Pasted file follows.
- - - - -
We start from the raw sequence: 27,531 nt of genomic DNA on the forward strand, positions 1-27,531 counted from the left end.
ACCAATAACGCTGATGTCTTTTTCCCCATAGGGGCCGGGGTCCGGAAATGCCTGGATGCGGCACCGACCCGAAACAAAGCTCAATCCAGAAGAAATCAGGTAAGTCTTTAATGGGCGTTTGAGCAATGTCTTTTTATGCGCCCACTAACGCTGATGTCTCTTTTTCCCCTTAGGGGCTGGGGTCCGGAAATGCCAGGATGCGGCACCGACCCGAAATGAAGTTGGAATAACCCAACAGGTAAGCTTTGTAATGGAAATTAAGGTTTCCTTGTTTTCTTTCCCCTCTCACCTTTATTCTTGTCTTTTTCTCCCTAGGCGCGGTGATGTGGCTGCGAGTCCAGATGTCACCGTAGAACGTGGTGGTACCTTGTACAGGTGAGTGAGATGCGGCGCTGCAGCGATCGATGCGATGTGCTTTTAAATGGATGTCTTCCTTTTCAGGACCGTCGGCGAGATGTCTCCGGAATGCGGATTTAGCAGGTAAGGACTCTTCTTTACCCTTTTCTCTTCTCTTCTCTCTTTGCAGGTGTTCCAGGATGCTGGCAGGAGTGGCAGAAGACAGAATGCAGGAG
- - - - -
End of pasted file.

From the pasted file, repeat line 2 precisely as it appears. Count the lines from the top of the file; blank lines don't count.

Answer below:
ACCAATAACGCTGATGTCTTTTTCCCCATAGGGGCCGGGGTCCGGAAATGCCTGGATGCGGCACCGACCCGAAACAAAGCTCAATCCAGAAGAAATCAGGTAAGTCTTTAATGGGCGTTTGAGCAATGTCTTTTTATGCGCCCACTAACGCTGATGTCTCTTTTTCCCCTTAGGGGCTGGGGTCCGGAAATGCCAGGATGCGGCACCGACCCGAAATGAAGTTGGAATAACCCAACAGGTAAGCTTTGTAATGGAAATTAAGGTTTCCTTGTTTTCTTTCCCCTCTCACCTTTATTCTTGTCTTTTTCTCCCTAGGCGCGGTGATGTGGCTGCGAGTCCAGATGTCACCGTAGAACGTGGTGGTACCTTGTACAGGTGAGTGAGATGCGGCGCTGCAGCGATCGATGCGATGTGCTTTTAAATGGATGTCTTCCTTTTCAGGACCGTCGGCGAGATGTCTCCGGAATGCGGATTTAGCAGGTAAGGACTCTTCTTTACCCTTTTCTCTTCTCTTCTCTCTTTGCAGGTGTTCCAGGATGCTGGCAGGAGTGGCAGAAGACAGAATGCAGGAG